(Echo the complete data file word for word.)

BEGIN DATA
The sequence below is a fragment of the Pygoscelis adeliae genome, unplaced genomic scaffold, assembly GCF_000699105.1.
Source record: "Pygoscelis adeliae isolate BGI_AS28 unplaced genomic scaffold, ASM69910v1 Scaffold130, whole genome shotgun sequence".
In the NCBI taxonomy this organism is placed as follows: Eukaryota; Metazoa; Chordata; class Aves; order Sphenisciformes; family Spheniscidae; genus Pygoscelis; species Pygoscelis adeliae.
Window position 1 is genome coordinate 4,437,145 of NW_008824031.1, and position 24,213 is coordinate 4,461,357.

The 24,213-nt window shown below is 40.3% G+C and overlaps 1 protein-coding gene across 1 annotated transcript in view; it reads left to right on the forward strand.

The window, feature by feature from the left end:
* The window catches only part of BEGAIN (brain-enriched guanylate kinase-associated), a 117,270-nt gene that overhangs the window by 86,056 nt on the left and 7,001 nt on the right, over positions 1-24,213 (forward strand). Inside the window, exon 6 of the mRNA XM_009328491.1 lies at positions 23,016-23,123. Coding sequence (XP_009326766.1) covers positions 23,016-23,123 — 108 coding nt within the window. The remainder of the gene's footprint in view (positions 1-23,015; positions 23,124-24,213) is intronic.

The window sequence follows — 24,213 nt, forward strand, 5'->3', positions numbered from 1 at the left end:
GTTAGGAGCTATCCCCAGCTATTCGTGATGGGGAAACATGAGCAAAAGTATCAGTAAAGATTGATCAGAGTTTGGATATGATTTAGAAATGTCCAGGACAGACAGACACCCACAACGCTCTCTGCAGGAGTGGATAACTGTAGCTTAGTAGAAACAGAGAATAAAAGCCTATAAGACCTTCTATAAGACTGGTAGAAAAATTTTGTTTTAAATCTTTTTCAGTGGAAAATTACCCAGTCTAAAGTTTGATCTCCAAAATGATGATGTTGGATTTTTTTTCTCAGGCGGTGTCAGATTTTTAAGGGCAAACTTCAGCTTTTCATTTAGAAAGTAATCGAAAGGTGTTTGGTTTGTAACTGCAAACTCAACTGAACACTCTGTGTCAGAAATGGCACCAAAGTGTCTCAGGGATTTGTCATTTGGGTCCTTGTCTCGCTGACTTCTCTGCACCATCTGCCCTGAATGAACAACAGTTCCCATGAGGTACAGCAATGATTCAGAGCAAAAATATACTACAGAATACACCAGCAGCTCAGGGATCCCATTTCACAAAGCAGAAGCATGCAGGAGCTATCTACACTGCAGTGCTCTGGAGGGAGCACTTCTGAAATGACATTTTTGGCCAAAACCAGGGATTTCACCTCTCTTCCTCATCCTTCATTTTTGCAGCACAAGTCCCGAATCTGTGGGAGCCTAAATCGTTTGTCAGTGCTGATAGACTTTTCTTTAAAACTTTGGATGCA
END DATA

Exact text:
The sequence below is a fragment of the Pygoscelis adeliae genome, unplaced genomic scaffold, assembly GCF_000699105.1.
Source record: "Pygoscelis adeliae isolate BGI_AS28 unplaced genomic scaffold, ASM69910v1 Scaffold130, whole genome shotgun sequence".
In the NCBI taxonomy this organism is placed as follows: Eukaryota; Metazoa; Chordata; class Aves; order Sphenisciformes; family Spheniscidae; genus Pygoscelis; species Pygoscelis adeliae.
Window position 1 is genome coordinate 4,437,145 of NW_008824031.1, and position 24,213 is coordinate 4,461,357.

The 24,213-nt window shown below is 40.3% G+C and overlaps 1 protein-coding gene across 1 annotated transcript in view; it reads left to right on the forward strand.

The window, feature by feature from the left end:
* The window catches only part of BEGAIN (brain-enriched guanylate kinase-associated), a 117,270-nt gene that overhangs the window by 86,056 nt on the left and 7,001 nt on the right, over positions 1-24,213 (forward strand). Inside the window, exon 6 of the mRNA XM_009328491.1 lies at positions 23,016-23,123. Coding sequence (XP_009326766.1) covers positions 23,016-23,123 — 108 coding nt within the window. The remainder of the gene's footprint in view (positions 1-23,015; positions 23,124-24,213) is intronic.

The window sequence follows — 24,213 nt, forward strand, 5'->3', positions numbered from 1 at the left end:
GTTAGGAGCTATCCCCAGCTATTCGTGATGGGGAAACATGAGCAAAAGTATCAGTAAAGATTGATCAGAGTTTGGATATGATTTAGAAATGTCCAGGACAGACAGACACCCACAACGCTCTCTGCAGGAGTGGATAACTGTAGCTTAGTAGAAACAGAGAATAAAAGCCTATAAGACCTTCTATAAGACTGGTAGAAAAATTTTGTTTTAAATCTTTTTCAGTGGAAAATTACCCAGTCTAAAGTTTGATCTCCAAAATGATGATGTTGGATTTTTTTTCTCAGGCGGTGTCAGATTTTTAAGGGCAAACTTCAGCTTTTCATTTAGAAAGTAATCGAAAGGTGTTTGGTTTGTAACTGCAAACTCAACTGAACACTCTGTGTCAGAAATGGCACCAAAGTGTCTCAGGGATTTGTCATTTGGGTCCTTGTCTCGCTGACTTCTCTGCACCATCTGCCCTGAATGAACAACAGTTCCCATGAGGTACAGCAATGATTCAGAGCAAAAATATACTACAGAATACACCAGCAGCTCAGGGATCCCATTTCACAAAGCAGAAGCATGCAGGAGCTATCTACACTGCAGTGCTCTGGAGGGAGCACTTCTGAAATGACATTTTTGGCCAAAACCAGGGATTTCACCTCTCTTCCTCATCCTTCATTTTTGCAGCACAAGTCCCGAATCTGTGGGAGCCTAAATCGTTTGTCAGTGCTGATAGACTTTTCTTTAAAACTTTGGATGCA